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Sopranos Cast Reunites at Tribeca Festival for 25th Anniversary

Sopranos Cast Reunites at Tribeca Festival for 25th Anniversary

Sopranos Cast Reunites at Tribeca Festival for 25th Anniversary

Twenty-five years after The Sopranos premiered on HBO, 12 surviving cast members of the acclaimed HBO series stood on a Manhattan stage on Thursday night, fanned out in a row as they received loud applause from the sold-out audience and were joined by two of the drama’s top writers — one of whom was the true man of the hour, show creator David Chase.

The Sopranos’ silver anniversary would be enough reason for reuniting the cast of what is considered by many critics, fans and even casual TV viewers to be the greatest TV drama of all time. But Thursday’s gathering at the Beacon Theater of most of The Sopranos’ central players — Edie Falco, Michael Imperioli and Drea de Matteo, to name just a few — had a major motion picture attached from documentary filmmaker Alex Gibney.

The nearly two-hour-and-forty-minute film,Wise Guy: David Chase and the Sopranos, provides plenty of fan service, with fun audition tapes of some of the main castmembers — and funny anecdotes from the cast, who shared stories with the crowd at the Tribeca Festival event as they sat in a long row across the Beacon’s stage after the screen had gone up. De Matteo, who won an Emmy playing mob girlfriend Adriana La Cerva, recalled getting the call that forever changed her career trajectory from film school student to actor; it was an eager producer who rang while she was living at her parents’ home in Queens.

“I thought it was a show about opera singers,” she recalled before the crowd, laughing. “I think it was a cold reading too, and I read for, like, five different roles. … I guess there were more lines, but it was [De Matteo’s reading of the line] ‘Oww!’ [Sopranos producer] Ilene Landress always says the part was mine when I said ‘Ow!’ and turned it into 10 syllables — like my mom told me to do — ‘Owwwwwww-wuh!’”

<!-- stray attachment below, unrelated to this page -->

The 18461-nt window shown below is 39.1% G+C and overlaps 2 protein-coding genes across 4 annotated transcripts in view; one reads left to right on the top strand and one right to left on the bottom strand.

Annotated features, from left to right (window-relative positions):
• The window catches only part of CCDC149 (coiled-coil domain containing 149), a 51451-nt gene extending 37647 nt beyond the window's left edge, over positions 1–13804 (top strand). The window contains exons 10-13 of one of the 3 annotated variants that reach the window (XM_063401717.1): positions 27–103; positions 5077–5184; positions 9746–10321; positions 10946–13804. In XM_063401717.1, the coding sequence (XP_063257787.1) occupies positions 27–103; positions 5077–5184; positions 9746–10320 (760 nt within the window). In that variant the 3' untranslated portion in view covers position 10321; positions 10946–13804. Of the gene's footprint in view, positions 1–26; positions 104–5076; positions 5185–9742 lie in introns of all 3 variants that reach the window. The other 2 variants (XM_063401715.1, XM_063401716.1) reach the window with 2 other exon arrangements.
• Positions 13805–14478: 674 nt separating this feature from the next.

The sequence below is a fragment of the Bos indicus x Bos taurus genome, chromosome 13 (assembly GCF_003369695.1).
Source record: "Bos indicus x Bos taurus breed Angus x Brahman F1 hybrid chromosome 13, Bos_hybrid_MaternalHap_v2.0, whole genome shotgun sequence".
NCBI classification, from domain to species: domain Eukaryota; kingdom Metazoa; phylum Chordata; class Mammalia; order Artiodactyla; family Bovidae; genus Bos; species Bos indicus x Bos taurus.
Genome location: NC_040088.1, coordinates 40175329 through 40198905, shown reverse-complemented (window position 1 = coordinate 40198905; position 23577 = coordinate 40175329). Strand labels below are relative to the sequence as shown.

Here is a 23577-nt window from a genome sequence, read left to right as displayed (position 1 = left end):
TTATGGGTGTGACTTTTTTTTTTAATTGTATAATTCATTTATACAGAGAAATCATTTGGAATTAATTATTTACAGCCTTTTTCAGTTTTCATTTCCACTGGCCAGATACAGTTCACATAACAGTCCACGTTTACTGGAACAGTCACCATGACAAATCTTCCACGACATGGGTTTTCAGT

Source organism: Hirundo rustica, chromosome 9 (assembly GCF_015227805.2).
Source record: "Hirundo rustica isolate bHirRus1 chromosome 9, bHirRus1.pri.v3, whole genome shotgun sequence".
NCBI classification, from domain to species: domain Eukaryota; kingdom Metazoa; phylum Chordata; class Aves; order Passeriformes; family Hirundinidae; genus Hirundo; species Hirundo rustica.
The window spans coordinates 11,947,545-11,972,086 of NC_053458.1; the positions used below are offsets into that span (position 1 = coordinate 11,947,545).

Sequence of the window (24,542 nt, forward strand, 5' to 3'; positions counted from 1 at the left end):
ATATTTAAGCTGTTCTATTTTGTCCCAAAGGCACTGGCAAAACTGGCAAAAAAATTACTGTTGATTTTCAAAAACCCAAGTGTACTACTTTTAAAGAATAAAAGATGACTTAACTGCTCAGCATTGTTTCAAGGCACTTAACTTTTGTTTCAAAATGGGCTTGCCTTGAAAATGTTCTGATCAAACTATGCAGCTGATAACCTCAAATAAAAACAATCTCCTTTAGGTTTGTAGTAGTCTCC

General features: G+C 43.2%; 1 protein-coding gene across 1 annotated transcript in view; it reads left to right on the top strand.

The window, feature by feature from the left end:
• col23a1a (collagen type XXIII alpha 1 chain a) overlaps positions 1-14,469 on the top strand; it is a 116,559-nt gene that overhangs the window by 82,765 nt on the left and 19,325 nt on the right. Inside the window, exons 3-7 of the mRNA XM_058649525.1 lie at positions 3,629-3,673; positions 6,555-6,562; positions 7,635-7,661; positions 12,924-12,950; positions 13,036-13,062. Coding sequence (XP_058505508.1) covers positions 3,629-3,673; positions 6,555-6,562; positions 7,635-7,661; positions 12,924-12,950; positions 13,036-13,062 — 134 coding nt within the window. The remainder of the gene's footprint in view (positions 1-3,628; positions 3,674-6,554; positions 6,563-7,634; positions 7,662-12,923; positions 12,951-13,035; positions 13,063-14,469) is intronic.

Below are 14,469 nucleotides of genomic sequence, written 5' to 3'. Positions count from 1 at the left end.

Some compelling tidbits and new details about the show were revealed on the stage and in the documentary. It turns out that Annabella Sciorra, who played Tony Soprano’s mistress, Gloria Trillo, had been considered for the pivotal role of Dr. Melfi, Tony’s shrink throughout the series. However, her agent had apparently told Chase that Sciorra wasn’t interested in TV; Sciorra told Chase on stage that she never had seen a word about the show creator looking at her for the compelling role, which went to Lorraine Bracco. 

Chase also made some news in the documentary, revealing that HBO decided to split the show’s sixth season into two parts rather than have a seventh season of The Sopranos because the network wanted to avoid having to negotiate new contracts with the sizeable cast of the hit show. Gandolfini, however, managed to hold network executives’ feet to the fire and out of gratitude to the cast, gave each of them $30,000.

The late Gandolfini was dearly missed and lovingly discussed from the stage, and his presence is naturally the missing piece of the otherwise thorough documentary — which isn’t only a dear gift to The Sopranosgrowing fanbase, but a thoughtful consideration of Chase, looking at the blunt and brilliant man’s TV career and sidelined dreams of filmmaking and how his childhood and family life guided The Sopranos, all while respectfully poking at his enduring professional mystique. 

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On Thursday night, as the doc’s director, Gibney, who was acting as emcee at the Beacon event, moved down the row to each cast member and writer with a tailored question about the production or asked them to share their experiences on the show, some made some sharp quips and others told sentimental stories. Imperioli took the opportunity to reflect on The Sopranos in broader strokes, and he may have gotten the loudest in-house response when he spoke on his reaction to a recent re-watch of the series.

‘It was way better than I thought — and I remembered it being great,” Imperioli said. “But with some distance, you know, a little bit more objectivity — how thorough of a production it was on every level of the filmmaking, and the details … it’s just remarkable. I mean, how fantastic it is and how well it holds up over time.”

Wise Guy: David Chase and the Sopranos will debut at a date yet to be determined on Max.

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